I had asked a few friends to write posts for my blog while we were out of town last week. I have really awesome friends and I thought it would be fun to feature some of them on here. Unfortunately, I didn't get all of the writing before I left and we only had wi-fi for a few brief moments on the trip (while we were trying to sort out a last minute change to our trip). That's what I get for trying to be tech-savvy and sneaky while I'm away. Oh well! The posts are still just as entertaining now.
This pretty girl is Lindsey. She is pretty much living the dream right now. She was my upstairs neighbor for a couple semesters in college and she would always come down to hang out and chat. She was always so passionate about life and school. She's still passionate, but now she is living in DC studying for her Masters in Art History and working at a bakery. You should meander over to her blog Embrace Your Liberty for some interesting reads.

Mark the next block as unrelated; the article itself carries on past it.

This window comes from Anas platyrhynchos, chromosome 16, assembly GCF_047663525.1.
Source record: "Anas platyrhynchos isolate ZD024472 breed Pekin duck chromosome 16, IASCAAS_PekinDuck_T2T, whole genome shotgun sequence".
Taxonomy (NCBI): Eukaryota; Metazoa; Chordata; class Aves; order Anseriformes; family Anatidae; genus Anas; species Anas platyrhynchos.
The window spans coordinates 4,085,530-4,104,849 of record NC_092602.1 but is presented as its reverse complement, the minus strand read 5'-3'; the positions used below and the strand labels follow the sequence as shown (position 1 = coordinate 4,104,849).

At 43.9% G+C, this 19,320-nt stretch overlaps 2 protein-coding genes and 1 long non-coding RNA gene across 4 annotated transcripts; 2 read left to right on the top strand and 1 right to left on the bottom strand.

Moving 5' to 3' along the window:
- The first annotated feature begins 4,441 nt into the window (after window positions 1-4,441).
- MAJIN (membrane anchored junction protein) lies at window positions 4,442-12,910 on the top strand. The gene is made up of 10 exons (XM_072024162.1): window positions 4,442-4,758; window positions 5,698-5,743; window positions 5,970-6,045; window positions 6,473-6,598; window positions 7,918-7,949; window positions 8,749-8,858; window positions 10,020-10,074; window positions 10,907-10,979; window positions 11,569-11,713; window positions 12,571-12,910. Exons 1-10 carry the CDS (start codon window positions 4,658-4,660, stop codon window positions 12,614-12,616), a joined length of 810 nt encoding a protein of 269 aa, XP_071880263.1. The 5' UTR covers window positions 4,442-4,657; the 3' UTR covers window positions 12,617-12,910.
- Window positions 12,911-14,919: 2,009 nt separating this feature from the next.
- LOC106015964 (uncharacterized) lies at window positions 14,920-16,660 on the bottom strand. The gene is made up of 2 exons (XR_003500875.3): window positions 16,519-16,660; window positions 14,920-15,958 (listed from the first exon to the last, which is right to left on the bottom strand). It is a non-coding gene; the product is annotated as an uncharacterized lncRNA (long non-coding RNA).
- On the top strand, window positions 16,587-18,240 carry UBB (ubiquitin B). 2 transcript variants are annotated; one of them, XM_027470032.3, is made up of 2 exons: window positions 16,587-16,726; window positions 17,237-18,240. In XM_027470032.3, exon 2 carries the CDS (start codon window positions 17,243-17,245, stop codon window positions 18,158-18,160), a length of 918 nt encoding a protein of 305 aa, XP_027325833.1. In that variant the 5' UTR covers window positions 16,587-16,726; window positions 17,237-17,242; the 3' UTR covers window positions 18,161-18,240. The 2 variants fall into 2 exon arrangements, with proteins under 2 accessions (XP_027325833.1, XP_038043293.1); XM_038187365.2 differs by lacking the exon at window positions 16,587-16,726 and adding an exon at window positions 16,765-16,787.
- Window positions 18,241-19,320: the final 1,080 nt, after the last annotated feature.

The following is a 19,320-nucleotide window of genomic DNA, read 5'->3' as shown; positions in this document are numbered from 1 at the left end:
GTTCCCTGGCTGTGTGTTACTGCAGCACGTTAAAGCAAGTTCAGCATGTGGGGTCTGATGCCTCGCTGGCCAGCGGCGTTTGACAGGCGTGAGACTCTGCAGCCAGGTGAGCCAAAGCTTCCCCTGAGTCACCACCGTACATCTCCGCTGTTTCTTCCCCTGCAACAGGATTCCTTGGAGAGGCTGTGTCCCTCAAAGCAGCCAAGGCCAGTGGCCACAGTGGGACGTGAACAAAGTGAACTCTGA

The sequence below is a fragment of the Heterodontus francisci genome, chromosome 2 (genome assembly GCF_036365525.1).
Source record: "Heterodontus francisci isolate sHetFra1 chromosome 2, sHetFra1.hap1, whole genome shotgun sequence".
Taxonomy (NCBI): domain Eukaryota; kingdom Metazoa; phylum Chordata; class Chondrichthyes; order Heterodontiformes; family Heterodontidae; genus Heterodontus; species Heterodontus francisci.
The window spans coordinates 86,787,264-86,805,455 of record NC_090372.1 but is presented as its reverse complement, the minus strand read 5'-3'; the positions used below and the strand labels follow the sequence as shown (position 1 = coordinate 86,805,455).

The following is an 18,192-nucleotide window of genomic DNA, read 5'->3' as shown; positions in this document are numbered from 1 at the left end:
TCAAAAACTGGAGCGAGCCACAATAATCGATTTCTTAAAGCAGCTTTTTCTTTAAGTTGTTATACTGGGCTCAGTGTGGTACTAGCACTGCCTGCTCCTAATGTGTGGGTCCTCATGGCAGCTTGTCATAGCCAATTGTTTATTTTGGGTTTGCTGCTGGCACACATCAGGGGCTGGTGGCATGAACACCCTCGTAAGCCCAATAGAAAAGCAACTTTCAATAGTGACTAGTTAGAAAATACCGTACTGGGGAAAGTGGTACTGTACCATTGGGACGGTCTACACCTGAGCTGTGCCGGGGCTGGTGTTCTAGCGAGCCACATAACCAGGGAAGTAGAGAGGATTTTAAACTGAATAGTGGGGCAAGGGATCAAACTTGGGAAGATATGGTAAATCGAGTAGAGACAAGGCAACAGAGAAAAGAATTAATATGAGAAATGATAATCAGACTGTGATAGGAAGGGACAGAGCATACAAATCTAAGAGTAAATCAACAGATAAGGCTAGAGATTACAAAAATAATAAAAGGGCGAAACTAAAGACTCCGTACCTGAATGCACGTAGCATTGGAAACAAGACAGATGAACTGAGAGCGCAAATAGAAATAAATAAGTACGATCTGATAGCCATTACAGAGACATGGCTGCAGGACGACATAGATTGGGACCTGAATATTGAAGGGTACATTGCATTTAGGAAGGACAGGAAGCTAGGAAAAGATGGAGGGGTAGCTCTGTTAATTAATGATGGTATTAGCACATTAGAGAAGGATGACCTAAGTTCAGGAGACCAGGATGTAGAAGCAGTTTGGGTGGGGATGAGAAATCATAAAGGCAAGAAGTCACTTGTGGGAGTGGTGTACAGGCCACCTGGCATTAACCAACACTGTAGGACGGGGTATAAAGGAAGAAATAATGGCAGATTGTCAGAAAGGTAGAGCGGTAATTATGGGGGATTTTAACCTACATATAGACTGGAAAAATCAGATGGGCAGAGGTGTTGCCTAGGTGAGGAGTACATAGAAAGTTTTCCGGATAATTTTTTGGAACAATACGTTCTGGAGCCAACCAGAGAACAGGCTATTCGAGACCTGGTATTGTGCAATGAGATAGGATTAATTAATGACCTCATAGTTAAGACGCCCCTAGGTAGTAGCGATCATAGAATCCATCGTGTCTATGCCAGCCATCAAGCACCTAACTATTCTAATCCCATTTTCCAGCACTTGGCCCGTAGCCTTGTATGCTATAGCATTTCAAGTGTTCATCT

Lindsey Christensen reporting, happy and honored to be here on M.C.'s blog today. I met M.C. in 2006, shortly after I moved into the apartment on top of hers in Provo. M.C. is kind and genuine to everyone she meets (M.C. don't you dare delete this part, I will be watching for it), she throws picture perfect parties, and has the most fabulous laugh, which I'm sure you all know. I got to witness the entirety of her and Nate's courtship, which was, to say the least, WAY cute. My favorite memory of them together was when they were not actually together; she and I were attending our friend Katie's bridal shower one night, and we were playing that game where Katie had to guess what her fiancé Colby would say during a videotaped interview. Nate, Colby's BFF, was the one taping and asking the questions, and during one point in the interview (probably knowing his own darling fiancée M.C. would be watching), Nate turned the camera around to grin into it and say something cute about his friend's good fortune. When he appeared, I turned to look at M.C., and sure enough, she was smiling sweetly, even blushing, if I recall, at her new fiancé's grinning visage, probably knowing that all too soon it would be her turn to play this game. It was adorable.